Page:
Schools launch ‘Kilroy Academy’ to help save lagoon

“I can’t tell you how excited I am about this program,” says Teresa Rockwood, Indian River County School District science specialist. “It is so powerful for students to see how what they are learning can be used to help the environment.”

Rockwood is referring to Kilroy Academy, a joint project of the school district and Ocean Research and Conservation Association that will involve enhanced, hands-on math and science education for as many as 11,000 middle- and high-school students.

Funded two weeks ago by a $100,000 grant from Impact 100, the innovative web-based initiative will stream into classrooms live scientific data from OCRA’s Kilroy sensors, which monitor water conditions in the lagoon to track pollution, and challenge students to chart the effects of tides, rainfall and other environmental factors on water quality.

“Instead of learning mathematics in a vacuum, they will see how trigonometry can be used to calculate what is happening in the world around them,” says ORCA founder and chief scientist Edie Widder. “This is going to be so much fun; I have already started writing the storyboards for the videos we are going to produce for the various lessons.”

Kilroy Academy evolved from an earlier Impact 100-funded ORCA project called Save the Water Babies.

“The 2012 Impact grant allowed us to bring Indian River County Charter High School students out on the lagoon to test for toxins,” says Widder. “The project was a fantastic success. The pollution maps the students generated made national news, and I think they helped move the needle on awareness about problems in the lagoon. The impact on the students was huge. It was transformative for many of them to see for the first time the value and utility of what they were learning. If science and math were being taught his way nationwide, the U.S. would not be 52nd in the world in science and math achievement.”

When ORCA moved to expand the popular program into other schools, however, it ran into an ironic obstacle.

“We were all set to implement Save the Water Babies with Jensen Beach High School,” Widder says. “It is expensive to do the field work, but they were working with us to do the fundraising and it was on track – and then the signs went up, telling people not to touch the water. We could not take students into the field to make pollution maps because the water was too polluted!”

Rather than put students at risk, ORCA and Indian River County School District came up with the idea for the virtual field trips that will be offered in Kilroy Academy. Kids will still be in close contact with the lagoon environment, learning math and science by incorporating real-world calculations and problem solving into classroom lessons, but they will be safe from contaminants.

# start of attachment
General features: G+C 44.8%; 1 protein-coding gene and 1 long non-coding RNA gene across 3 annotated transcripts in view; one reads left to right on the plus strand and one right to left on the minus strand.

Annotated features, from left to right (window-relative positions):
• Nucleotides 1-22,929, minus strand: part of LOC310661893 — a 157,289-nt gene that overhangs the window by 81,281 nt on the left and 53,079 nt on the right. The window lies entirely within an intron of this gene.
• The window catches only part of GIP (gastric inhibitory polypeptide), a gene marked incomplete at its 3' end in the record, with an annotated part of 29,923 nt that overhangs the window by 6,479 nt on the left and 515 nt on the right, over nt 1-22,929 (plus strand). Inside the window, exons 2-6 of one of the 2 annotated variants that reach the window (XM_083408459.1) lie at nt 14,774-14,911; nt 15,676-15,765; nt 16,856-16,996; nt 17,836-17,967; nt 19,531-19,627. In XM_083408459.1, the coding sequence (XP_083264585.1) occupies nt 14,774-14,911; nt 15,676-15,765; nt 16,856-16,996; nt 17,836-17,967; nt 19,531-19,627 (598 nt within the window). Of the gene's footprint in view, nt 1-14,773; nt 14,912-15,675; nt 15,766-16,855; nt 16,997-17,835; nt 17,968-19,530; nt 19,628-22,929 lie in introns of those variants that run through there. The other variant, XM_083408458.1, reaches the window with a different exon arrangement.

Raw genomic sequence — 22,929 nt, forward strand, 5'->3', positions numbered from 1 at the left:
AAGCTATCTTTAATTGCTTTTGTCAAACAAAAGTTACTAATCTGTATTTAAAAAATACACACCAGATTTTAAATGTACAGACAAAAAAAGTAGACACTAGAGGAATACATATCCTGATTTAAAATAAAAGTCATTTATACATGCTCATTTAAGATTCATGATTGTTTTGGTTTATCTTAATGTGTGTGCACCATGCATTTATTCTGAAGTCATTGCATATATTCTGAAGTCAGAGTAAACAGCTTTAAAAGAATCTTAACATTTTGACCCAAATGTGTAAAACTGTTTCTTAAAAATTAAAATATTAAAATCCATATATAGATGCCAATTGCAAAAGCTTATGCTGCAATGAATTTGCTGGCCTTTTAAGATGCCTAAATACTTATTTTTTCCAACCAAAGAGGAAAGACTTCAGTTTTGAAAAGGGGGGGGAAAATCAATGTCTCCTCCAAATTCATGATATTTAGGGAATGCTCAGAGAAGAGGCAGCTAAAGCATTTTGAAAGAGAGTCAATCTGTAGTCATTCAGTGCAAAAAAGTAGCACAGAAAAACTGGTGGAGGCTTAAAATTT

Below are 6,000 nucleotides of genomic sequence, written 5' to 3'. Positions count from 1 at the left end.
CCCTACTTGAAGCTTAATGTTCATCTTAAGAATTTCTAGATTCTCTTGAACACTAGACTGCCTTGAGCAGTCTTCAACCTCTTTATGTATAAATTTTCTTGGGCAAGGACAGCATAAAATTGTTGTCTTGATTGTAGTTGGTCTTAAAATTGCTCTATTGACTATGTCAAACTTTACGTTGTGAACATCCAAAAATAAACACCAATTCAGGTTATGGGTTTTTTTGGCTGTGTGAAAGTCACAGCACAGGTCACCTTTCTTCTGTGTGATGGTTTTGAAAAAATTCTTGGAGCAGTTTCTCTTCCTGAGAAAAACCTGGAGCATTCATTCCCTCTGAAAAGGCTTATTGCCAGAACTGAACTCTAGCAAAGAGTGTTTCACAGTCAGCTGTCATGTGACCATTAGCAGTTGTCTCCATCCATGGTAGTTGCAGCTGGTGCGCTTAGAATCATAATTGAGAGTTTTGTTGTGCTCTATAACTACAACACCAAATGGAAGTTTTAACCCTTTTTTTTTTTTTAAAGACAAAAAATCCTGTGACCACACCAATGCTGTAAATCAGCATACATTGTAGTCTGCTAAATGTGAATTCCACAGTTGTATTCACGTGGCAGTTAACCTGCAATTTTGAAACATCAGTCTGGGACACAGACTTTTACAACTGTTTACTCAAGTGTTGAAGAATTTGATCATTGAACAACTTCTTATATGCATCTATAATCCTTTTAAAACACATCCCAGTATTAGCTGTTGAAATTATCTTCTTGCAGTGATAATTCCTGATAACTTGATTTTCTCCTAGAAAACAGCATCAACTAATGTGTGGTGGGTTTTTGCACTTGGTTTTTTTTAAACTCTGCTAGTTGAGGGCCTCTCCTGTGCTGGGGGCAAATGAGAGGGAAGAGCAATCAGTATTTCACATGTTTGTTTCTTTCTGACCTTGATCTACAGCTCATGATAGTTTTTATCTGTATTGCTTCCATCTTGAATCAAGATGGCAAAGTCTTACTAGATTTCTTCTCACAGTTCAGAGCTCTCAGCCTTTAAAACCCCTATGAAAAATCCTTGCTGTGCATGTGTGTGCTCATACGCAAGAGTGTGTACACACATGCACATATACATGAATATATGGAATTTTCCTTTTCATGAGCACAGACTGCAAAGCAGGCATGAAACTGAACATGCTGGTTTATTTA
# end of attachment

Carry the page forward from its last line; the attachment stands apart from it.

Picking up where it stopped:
Rockwood says the lessons will be channeled mainly through science classes, but students will be required to use math skills to complete assignments. “Every student in the district has to take biology. And a large percentage will take chemistry or marine biology, so we will tailor the modules to those classes. Our teachers will be involved in developing the curriculum.”

ORCA education consultant Leroy Creswell will work with the district to develop modules and classroom activities that fulfill Florida Common Core requirements. Teachers will then plug the modules into their lesson plans to engage students and enhance learning.

Rockwell and Widder say there will be two main benefits to the program: Students will learn the value and power of knowledge that previously may have seemed somewhat sterile and irrelevant to their lives; at the same time, they will be engaged with the lagoon and other aspects of the natural world, becoming more fully integrated people and, hopefully, gaining a determination to protect the environment.

“We are going to ask them go beyond mere calculations and start looking for solutions,” says Widder.

“When you start educating and empowering these young adults, you get the feeling maybe there is hope for the lagoon,” says Rockwell, who plans to have the course material available to teachers during the next school year.

If the academy works as well as expected here, Rockwell says it may be expanded to other district and states. “Hopefully it will go national.”

The Kilroys that will feed data to students and teachers measure water speed, direction, temperature and depth and can be fitted with chemical sensors. There are 14 in the lagoon now with plans for another 50 if the legislature provides funding this session.

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